In his interview with Chris Wallace on FOX News Sunday yesterday, Obama administration Deputy National Security Adviser John Brennan defended the administration’s treatment of Umar Abdulmutallab as a criminal defendant rather than an enemy combatant. The questions culminated in this exchange:
WALLACE: Just briefly, what’s the downside of treating him as an enemy combatant?
BRENNAN: There’s — there are no downsides or upsides in particular cases. What we’re trying to do is to make sure we apply the right tool in the right instance. In this case, we made a determination that he should be tried in U.S. criminal court.
The reason Brennan danced around Wallace’s questions regarding the treatment of Abdulmutallab is that there was no good answer to them. The case of Abdulmutallab is the reductio ad absurdum of the administration’s higher wisdom in the conduct of our struggle against Islamist terrorism: the closing of Guantanamo, the repatriation of Guantanamo detainees to Yemen and other terrorist havens, the conflation of criminal prosecution with the means of war, and the conferral of the rights of American citizens on enemy combatants.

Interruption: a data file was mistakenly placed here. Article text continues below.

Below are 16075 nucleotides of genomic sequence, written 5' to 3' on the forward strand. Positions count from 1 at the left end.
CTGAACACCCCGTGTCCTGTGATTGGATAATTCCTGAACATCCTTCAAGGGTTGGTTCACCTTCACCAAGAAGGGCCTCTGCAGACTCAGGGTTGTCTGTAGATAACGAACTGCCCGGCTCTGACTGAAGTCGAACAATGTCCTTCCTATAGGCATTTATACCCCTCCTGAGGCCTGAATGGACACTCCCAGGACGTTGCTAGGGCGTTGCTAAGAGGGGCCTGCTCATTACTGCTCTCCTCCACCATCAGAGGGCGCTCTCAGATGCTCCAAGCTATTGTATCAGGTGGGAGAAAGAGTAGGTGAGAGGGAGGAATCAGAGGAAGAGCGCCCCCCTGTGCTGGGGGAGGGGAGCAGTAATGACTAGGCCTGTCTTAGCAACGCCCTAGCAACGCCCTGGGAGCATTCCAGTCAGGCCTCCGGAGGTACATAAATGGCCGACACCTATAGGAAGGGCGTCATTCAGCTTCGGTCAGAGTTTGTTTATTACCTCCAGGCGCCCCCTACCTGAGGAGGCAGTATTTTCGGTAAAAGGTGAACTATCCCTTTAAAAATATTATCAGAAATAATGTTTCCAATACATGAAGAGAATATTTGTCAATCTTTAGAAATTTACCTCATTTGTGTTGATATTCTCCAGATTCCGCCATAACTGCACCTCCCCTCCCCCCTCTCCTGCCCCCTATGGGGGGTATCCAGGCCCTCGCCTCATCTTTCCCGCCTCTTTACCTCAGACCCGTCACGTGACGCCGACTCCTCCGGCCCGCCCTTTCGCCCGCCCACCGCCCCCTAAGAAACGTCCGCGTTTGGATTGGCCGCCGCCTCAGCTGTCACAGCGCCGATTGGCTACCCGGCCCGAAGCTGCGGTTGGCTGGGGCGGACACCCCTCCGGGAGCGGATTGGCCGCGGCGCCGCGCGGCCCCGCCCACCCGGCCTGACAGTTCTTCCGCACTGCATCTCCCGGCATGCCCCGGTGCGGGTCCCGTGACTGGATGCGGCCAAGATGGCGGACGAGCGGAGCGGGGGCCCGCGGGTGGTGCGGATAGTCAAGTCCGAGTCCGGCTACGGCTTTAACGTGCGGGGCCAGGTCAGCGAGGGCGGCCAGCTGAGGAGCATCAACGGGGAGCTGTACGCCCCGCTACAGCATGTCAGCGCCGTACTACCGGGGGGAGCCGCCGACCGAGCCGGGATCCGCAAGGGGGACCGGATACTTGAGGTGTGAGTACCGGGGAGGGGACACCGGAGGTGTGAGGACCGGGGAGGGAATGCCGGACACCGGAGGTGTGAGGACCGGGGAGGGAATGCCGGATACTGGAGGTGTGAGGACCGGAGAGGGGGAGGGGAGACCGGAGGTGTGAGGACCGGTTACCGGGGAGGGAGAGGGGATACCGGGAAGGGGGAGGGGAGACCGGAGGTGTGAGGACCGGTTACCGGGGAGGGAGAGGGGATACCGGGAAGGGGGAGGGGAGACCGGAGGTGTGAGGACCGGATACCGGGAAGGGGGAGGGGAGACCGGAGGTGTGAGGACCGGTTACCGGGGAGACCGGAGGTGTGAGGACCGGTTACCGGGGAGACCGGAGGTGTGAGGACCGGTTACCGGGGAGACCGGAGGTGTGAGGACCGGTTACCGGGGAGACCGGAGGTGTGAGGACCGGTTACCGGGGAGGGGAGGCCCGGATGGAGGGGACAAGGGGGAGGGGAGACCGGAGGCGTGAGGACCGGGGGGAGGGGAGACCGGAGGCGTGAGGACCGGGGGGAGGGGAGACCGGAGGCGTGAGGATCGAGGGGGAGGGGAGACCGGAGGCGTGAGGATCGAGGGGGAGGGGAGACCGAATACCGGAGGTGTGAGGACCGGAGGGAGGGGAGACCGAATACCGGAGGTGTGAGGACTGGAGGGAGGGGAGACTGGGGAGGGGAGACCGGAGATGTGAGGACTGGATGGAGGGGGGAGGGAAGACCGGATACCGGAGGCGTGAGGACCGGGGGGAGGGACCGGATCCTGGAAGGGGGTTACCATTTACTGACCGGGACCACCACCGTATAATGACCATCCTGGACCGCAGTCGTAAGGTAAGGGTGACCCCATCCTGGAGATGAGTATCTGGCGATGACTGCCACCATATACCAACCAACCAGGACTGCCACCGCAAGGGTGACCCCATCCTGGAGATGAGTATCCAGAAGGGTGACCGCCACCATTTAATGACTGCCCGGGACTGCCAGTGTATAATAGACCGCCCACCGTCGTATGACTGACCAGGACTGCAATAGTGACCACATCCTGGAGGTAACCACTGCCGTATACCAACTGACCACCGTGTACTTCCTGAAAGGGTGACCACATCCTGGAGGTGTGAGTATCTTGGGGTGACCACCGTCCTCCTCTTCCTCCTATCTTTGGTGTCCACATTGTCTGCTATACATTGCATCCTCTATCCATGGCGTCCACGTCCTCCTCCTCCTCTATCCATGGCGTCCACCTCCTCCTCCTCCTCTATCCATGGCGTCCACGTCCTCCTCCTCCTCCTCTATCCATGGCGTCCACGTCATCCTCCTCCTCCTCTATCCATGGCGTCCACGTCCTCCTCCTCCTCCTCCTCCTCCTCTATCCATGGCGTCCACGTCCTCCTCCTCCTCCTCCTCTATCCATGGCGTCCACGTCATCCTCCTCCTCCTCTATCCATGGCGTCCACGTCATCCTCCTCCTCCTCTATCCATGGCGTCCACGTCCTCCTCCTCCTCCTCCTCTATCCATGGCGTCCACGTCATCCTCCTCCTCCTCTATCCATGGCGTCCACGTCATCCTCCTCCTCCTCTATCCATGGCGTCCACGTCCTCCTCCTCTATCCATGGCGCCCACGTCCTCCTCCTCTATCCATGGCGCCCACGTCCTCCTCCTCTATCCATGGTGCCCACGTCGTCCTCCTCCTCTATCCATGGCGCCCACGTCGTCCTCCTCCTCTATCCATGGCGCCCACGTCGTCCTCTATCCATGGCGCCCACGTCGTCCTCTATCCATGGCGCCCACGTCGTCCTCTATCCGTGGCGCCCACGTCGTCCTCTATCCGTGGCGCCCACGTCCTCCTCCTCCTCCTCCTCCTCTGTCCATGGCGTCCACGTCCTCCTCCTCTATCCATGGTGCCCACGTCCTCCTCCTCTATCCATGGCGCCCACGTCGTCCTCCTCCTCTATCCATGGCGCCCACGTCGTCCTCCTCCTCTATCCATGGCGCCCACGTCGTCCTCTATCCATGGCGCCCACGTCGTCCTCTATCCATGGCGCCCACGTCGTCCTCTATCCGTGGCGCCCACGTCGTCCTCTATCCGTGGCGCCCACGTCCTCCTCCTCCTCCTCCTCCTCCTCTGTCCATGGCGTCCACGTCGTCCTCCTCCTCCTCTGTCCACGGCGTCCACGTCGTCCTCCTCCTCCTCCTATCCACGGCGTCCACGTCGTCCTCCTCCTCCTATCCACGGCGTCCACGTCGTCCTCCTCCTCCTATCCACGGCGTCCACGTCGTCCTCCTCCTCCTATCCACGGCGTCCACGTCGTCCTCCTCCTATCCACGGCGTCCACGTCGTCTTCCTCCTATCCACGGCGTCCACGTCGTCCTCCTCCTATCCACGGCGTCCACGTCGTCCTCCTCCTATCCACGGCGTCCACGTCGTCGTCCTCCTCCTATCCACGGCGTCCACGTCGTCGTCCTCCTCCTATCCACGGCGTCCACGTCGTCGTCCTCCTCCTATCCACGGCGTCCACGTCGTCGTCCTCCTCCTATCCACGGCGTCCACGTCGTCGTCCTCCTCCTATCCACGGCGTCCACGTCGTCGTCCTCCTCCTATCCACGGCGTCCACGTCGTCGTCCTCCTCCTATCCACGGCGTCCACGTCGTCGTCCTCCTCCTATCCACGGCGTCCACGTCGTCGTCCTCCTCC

John Brennan was sent forth to defend the administration’s handling of the Abdulmutallab affair on the Sunday talk shows because he is a high official in the administration’s security apparatus and he makes a good appearance. Yet he made a fool of himself. He made a fool of himself not because he is a fool, but rather because he was defending foolish policies.
They are policies whose rationale the administration itself refuses to elaborate for the public even in the outrageous case of Khalid Sheikh Mohammed. At this late date the buck stops with Eric Holder, who has had to go no further than declaring Mohammed will be tried in federal court like an American civilian because he decided that he should be.
What’s the downside of treating KSM like an American civilian? Yesterday John Brennan gave us the answer. It is an answer that illuminated the downside of Barack Obama somewhat more than the question it purported to address.